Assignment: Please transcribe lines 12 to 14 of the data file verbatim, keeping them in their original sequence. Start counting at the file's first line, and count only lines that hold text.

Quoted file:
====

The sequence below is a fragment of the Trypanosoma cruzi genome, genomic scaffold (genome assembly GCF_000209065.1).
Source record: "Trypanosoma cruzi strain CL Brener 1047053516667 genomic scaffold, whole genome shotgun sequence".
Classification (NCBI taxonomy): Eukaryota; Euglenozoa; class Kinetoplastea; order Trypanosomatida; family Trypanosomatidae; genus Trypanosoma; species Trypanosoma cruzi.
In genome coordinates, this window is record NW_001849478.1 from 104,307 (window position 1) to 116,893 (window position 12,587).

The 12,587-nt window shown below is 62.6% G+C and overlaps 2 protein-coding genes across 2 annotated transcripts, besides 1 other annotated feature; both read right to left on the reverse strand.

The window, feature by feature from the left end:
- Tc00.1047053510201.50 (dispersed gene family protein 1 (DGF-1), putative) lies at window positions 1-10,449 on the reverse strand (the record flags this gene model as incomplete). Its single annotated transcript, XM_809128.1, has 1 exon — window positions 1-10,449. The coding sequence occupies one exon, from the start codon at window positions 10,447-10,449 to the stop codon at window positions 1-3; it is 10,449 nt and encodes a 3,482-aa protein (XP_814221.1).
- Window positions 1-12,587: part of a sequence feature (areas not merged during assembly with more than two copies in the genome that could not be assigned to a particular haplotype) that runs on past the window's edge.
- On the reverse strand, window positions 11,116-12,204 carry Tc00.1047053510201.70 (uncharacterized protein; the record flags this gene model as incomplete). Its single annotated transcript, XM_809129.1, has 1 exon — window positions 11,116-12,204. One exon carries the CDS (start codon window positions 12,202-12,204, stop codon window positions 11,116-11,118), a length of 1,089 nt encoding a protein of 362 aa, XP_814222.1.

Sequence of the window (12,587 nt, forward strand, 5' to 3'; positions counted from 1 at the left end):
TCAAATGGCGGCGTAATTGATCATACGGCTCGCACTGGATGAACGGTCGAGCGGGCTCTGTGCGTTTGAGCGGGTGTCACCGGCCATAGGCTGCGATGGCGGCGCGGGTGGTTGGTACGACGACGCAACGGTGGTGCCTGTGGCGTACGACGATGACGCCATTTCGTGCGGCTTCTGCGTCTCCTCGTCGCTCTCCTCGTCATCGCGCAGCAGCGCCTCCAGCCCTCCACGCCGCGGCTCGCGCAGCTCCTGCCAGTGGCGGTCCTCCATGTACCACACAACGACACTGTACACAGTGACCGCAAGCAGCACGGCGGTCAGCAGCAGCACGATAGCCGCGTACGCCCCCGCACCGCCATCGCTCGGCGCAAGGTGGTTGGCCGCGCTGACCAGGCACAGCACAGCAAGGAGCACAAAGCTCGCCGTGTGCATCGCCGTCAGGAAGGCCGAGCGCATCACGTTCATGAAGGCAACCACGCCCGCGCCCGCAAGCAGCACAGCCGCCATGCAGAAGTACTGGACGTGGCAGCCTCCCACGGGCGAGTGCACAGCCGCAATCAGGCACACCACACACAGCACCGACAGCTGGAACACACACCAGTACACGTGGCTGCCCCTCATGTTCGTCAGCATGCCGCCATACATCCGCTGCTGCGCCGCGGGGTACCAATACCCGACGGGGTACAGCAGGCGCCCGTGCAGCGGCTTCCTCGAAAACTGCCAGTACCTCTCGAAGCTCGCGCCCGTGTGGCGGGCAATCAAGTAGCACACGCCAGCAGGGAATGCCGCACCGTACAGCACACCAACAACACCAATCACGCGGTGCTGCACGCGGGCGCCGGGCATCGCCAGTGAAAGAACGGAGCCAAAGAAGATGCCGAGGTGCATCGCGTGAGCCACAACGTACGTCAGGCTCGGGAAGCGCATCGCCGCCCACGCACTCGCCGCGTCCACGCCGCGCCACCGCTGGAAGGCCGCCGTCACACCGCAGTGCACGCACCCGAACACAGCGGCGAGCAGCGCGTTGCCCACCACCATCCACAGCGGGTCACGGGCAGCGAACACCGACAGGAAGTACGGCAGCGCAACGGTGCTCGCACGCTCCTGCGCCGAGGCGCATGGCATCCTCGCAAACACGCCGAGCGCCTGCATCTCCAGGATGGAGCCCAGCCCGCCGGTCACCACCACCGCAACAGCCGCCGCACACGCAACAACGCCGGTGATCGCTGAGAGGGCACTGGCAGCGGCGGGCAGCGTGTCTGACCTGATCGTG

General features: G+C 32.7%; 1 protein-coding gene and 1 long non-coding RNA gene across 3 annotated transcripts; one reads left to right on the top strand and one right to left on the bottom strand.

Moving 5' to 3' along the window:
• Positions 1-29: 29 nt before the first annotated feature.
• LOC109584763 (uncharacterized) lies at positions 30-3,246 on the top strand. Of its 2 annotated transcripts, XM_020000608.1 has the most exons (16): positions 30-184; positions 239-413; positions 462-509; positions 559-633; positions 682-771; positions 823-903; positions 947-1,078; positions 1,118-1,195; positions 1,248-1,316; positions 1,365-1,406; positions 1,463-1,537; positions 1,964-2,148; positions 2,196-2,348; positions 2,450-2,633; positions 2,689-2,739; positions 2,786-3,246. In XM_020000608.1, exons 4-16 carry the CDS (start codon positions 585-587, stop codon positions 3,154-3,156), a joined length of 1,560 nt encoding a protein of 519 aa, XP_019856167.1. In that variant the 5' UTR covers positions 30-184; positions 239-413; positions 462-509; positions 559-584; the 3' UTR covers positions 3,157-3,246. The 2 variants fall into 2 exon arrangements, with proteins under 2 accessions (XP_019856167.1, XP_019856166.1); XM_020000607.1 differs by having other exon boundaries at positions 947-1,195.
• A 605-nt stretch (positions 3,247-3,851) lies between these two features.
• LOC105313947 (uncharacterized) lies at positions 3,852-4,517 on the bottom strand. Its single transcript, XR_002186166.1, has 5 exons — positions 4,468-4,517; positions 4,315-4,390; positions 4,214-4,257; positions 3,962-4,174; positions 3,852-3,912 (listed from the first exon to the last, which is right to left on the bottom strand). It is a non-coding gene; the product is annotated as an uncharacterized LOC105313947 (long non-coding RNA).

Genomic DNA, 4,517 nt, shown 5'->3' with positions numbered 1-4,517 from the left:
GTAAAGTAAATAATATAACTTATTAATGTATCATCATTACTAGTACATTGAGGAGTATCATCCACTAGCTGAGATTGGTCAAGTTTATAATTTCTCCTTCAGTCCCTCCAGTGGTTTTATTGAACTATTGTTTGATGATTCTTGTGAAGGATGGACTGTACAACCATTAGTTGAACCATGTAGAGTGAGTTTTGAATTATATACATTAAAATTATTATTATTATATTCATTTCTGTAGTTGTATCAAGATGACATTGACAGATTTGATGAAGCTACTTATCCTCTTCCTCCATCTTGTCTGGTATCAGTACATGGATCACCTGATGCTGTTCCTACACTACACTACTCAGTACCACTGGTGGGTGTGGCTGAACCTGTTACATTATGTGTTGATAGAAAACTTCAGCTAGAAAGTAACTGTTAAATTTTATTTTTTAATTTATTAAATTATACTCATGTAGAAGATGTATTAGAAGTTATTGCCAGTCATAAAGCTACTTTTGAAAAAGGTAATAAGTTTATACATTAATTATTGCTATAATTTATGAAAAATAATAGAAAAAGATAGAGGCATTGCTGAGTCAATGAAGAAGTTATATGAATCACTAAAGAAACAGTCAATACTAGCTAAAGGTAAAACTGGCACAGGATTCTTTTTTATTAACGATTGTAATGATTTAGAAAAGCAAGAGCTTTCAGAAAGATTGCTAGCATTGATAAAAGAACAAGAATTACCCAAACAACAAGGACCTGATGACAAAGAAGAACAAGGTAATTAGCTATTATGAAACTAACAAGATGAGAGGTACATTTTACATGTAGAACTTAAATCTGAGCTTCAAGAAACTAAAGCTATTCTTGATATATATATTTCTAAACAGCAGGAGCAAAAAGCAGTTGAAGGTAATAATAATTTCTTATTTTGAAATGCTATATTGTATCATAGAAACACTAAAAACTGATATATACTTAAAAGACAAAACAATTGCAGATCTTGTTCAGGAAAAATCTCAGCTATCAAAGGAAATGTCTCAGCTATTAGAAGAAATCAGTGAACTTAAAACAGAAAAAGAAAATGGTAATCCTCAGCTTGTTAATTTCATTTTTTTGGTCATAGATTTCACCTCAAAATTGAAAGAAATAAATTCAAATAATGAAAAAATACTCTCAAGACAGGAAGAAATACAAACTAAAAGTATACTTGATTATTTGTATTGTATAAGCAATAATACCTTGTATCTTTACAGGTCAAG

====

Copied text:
General features: G+C 32.7%; 1 protein-coding gene and 1 long non-coding RNA gene across 3 annotated transcripts; one reads left to right on the top strand and one right to left on the bottom strand.

Moving 5' to 3' along the window:
• Positions 1-29: 29 nt before the first annotated feature.